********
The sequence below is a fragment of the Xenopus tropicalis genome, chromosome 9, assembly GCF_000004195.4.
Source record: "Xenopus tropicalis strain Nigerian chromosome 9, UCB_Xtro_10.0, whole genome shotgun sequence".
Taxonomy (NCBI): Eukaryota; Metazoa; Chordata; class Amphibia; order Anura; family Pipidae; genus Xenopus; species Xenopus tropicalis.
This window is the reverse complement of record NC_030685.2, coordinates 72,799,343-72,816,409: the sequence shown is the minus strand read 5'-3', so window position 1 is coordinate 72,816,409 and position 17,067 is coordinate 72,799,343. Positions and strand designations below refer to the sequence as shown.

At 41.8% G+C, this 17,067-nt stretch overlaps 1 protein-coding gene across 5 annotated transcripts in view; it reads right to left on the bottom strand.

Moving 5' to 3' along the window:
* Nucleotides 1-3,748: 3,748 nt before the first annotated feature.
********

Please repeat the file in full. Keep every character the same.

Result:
The sequence below is a fragment of the Xenopus tropicalis genome, chromosome 9, assembly GCF_000004195.4.
Source record: "Xenopus tropicalis strain Nigerian chromosome 9, UCB_Xtro_10.0, whole genome shotgun sequence".
Taxonomy (NCBI): Eukaryota; Metazoa; Chordata; class Amphibia; order Anura; family Pipidae; genus Xenopus; species Xenopus tropicalis.
This window is the reverse complement of record NC_030685.2, coordinates 72,799,343-72,816,409: the sequence shown is the minus strand read 5'-3', so window position 1 is coordinate 72,816,409 and position 17,067 is coordinate 72,799,343. Positions and strand designations below refer to the sequence as shown.

At 41.8% G+C, this 17,067-nt stretch overlaps 1 protein-coding gene across 5 annotated transcripts in view; it reads right to left on the bottom strand.

Moving 5' to 3' along the window:
* Nucleotides 1-3,748: 3,748 nt before the first annotated feature.